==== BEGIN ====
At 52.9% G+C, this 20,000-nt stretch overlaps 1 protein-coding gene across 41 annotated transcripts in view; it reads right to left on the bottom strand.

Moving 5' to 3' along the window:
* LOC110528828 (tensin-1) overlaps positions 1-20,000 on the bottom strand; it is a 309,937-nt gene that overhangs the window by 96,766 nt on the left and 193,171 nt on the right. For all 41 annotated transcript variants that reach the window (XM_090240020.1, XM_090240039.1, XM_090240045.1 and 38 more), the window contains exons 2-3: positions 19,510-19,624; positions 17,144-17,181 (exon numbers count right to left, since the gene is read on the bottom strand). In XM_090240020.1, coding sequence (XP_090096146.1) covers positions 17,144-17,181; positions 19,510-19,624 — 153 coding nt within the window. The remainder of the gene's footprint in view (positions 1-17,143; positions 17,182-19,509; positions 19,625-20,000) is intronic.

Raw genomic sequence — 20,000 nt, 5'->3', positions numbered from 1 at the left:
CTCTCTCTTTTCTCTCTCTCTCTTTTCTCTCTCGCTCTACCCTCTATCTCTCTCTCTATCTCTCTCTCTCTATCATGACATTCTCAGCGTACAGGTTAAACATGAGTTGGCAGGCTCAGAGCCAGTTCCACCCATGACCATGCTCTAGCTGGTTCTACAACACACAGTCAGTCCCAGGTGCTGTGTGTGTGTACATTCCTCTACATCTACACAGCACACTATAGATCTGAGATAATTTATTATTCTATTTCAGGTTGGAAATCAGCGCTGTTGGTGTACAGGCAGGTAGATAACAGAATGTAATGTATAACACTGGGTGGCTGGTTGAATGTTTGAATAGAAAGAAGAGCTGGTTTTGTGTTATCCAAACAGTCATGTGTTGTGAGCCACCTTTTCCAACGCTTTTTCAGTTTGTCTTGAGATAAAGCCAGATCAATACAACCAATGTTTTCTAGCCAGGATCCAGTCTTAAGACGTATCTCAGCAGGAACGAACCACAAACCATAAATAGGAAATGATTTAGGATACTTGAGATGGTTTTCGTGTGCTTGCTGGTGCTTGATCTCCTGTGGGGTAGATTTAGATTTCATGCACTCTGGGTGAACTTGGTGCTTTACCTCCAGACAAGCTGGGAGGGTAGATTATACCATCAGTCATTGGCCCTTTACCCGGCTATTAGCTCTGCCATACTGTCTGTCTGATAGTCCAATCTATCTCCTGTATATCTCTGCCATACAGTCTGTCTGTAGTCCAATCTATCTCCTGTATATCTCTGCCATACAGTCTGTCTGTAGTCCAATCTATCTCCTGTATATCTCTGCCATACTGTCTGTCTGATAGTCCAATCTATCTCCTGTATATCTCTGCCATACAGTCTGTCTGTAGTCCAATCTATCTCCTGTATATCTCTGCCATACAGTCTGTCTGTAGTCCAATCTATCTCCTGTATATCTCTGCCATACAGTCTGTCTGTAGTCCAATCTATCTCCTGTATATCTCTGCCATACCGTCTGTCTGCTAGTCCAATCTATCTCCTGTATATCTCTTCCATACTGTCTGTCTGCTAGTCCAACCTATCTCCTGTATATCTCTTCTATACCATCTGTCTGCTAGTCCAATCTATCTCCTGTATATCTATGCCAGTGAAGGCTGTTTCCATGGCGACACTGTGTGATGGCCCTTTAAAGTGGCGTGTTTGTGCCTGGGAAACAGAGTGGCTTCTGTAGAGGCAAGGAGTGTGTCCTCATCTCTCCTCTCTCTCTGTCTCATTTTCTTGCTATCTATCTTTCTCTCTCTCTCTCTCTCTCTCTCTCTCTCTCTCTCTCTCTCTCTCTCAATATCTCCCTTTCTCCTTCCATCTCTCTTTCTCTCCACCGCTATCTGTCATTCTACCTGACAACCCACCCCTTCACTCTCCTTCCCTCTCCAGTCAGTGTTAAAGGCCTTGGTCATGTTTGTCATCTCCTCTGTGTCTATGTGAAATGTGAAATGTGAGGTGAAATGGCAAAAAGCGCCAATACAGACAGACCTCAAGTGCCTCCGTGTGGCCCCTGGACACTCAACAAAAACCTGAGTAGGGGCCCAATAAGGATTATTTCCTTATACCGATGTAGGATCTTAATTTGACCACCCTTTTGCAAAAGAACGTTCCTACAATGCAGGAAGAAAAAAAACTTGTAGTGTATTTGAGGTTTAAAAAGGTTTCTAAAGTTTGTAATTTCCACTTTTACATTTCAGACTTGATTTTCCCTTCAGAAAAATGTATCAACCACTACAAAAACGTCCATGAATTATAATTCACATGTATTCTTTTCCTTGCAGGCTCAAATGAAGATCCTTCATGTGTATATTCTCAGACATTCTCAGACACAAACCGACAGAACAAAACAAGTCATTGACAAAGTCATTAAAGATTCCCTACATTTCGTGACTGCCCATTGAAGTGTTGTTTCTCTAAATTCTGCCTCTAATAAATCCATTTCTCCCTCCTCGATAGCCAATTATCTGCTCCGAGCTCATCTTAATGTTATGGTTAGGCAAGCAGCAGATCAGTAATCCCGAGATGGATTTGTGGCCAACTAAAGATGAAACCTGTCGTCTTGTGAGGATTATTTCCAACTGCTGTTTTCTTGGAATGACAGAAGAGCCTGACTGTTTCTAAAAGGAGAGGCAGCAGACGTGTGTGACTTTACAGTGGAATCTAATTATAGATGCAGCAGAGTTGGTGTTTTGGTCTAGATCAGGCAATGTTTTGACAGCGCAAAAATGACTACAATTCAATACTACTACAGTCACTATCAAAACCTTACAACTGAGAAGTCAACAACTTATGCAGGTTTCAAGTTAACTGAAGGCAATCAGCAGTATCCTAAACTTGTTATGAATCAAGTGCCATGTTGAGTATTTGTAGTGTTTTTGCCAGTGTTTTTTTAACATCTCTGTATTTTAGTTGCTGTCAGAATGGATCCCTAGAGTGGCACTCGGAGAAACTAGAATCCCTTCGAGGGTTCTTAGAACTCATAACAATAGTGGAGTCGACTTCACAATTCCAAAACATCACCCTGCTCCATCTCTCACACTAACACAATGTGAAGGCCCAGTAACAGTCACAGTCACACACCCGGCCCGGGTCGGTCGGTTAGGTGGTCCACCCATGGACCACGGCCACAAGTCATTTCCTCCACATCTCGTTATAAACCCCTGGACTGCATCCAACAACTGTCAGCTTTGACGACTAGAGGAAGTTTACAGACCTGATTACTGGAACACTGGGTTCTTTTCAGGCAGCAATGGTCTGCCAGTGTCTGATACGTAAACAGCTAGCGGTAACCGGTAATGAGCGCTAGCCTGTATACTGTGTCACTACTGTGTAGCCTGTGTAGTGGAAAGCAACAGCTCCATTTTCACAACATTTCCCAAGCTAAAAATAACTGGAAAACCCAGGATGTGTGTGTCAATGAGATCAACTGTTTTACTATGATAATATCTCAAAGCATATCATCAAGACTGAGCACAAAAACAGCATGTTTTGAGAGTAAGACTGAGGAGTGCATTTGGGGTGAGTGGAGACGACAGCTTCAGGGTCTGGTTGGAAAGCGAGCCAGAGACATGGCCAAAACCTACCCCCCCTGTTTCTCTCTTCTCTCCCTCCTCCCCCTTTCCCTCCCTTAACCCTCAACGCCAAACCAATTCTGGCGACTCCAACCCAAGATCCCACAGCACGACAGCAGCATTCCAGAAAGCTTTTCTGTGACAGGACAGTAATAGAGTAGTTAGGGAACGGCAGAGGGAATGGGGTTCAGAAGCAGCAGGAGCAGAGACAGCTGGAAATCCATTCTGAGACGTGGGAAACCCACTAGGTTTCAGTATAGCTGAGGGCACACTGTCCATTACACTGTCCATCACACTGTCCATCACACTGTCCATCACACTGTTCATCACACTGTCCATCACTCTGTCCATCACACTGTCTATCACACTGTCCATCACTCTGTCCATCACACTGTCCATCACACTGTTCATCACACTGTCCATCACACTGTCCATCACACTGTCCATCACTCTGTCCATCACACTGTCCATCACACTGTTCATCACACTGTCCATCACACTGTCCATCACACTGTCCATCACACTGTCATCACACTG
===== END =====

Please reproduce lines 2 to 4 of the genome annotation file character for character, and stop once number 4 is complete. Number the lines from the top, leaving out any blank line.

Moving 5' to 3' along the window:
* LOC110528828 (tensin-1) overlaps positions 1-20,000 on the bottom strand; it is a 309,937-nt gene that overhangs the window by 96,766 nt on the left and 193,171 nt on the right. For all 41 annotated transcript variants that reach the window (XM_090240020.1, XM_090240039.1, XM_090240045.1 and 38 more), the window contains exons 2-3: positions 19,510-19,624; positions 17,144-17,181 (exon numbers count right to left, since the gene is read on the bottom strand). In XM_090240020.1, coding sequence (XP_090096146.1) covers positions 17,144-17,181; positions 19,510-19,624 — 153 coding nt within the window. The remainder of the gene's footprint in view (positions 1-17,143; positions 17,182-19,509; positions 19,625-20,000) is intronic.

Raw genomic sequence — 20,000 nt, 5'->3', positions numbered from 1 at the left: